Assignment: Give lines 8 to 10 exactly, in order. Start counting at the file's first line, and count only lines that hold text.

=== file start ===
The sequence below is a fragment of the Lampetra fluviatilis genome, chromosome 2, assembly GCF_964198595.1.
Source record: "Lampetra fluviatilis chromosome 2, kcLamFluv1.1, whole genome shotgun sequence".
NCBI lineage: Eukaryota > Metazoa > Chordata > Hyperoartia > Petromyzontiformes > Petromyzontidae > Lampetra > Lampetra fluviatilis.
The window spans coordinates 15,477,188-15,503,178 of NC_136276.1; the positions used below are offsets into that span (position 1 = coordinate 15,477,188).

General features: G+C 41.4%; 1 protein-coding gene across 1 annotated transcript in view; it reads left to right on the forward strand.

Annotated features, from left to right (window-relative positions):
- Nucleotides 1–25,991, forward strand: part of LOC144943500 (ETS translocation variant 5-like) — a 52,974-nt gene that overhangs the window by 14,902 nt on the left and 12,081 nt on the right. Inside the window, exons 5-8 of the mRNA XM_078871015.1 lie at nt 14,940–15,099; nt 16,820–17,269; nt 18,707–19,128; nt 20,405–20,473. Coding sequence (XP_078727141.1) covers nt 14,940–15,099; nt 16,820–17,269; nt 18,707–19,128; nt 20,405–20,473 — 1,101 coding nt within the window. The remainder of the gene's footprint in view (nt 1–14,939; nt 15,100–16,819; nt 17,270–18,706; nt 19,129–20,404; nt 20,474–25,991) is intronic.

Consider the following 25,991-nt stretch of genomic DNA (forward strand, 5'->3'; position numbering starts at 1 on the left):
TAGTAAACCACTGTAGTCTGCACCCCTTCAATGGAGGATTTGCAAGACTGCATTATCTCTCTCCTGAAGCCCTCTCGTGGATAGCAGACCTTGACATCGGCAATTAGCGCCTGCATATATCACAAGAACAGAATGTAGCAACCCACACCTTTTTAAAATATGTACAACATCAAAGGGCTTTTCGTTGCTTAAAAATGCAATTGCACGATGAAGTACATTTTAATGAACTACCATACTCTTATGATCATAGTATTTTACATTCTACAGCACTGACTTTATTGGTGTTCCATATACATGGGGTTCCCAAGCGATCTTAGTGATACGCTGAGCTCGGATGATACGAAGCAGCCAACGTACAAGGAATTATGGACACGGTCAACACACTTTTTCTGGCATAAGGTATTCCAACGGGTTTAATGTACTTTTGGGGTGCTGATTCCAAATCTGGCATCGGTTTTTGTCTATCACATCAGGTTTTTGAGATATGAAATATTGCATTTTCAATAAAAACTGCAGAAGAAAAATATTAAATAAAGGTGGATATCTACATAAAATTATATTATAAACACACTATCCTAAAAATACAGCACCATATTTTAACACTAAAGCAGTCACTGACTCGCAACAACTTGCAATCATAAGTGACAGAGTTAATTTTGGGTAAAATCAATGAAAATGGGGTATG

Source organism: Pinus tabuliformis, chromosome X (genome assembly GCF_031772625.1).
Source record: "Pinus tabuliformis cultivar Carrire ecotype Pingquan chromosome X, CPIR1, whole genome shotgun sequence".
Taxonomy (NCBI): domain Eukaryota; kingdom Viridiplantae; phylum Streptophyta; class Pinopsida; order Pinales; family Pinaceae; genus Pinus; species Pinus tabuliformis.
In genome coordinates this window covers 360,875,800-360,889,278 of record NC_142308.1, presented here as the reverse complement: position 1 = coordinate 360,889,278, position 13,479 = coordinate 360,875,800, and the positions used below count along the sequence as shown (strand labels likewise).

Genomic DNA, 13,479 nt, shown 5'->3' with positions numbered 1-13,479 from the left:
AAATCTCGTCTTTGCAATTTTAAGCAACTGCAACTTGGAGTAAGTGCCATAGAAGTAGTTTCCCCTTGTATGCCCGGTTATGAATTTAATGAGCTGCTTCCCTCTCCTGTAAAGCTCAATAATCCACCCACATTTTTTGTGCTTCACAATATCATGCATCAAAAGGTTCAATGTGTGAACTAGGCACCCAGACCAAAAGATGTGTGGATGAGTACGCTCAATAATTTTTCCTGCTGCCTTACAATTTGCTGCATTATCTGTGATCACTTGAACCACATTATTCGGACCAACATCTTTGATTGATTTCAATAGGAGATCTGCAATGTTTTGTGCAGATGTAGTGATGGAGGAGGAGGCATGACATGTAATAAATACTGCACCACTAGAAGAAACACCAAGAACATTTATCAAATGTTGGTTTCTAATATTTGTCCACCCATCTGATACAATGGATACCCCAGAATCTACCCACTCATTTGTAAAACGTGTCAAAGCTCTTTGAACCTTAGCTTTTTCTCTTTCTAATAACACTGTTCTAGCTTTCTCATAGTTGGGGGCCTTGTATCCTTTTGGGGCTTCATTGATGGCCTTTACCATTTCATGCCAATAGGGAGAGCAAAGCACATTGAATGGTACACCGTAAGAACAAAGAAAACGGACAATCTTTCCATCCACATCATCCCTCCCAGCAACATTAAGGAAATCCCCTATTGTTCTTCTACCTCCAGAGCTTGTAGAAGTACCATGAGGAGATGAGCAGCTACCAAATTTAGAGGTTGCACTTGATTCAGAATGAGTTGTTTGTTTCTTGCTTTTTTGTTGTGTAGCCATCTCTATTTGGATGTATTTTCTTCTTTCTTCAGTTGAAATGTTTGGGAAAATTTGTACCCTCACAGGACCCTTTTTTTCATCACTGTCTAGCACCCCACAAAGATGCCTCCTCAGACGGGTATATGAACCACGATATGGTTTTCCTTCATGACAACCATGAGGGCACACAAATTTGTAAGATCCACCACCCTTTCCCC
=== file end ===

Consider the following 25,991-nt stretch of genomic DNA (forward strand, 5'->3'; position numbering starts at 1 on the left):
TAGTAAACCACTGTAGTCTGCACCCCTTCAATGGAGGATTTGCAAGACTGCATTATCTCTCTCCTGAAGCCCTCTCGTGGATAGCAGACCTTGACATCGGCAATTAGCGCCTGCATATATCACAAGAACAGAATGTAGCAACCCACACCTTTTTAAAATATGTACAACATCAAAGGGCTTTTCGTTGCTTAAAAATGCAATTGCACGATGAAGTACATTTTAATGAACTACCATACTCTTATGATCATAGTATTTTACATTCTACAGCACTGACTTTATTGGTGTTCCATATACATGGGGTTCCCAAGCGATCTTAGTGATACGCTGAGCTCGGATGATACGAAGCAGCCAACGTACAAGGAATTATGGACACGGTCAACACACTTTTTCTGGCATAAGGTATTCCAACGGGTTTAATGTACTTTTGGGGTGCTGATTCCAAATCTGGCATCGGTTTTTGTCTATCACATCAGGTTTTTGAGATATGAAATATTGCATTTTCAATAAAAACTGCAGAAGAAAAATATTAAATAAAGGTGGATATCTACATAAAATTATATTATAAACACACTATCCTAAAAATACAGCACCATATTTTAACACTAAAGCAGTCACTGACTCGCAACAACTTGCAATCATAAGTGACAGAGTTAATTTTGGGTAAAATCAATGAAAATGGGGTATG

Source organism: Pinus tabuliformis, chromosome X (genome assembly GCF_031772625.1).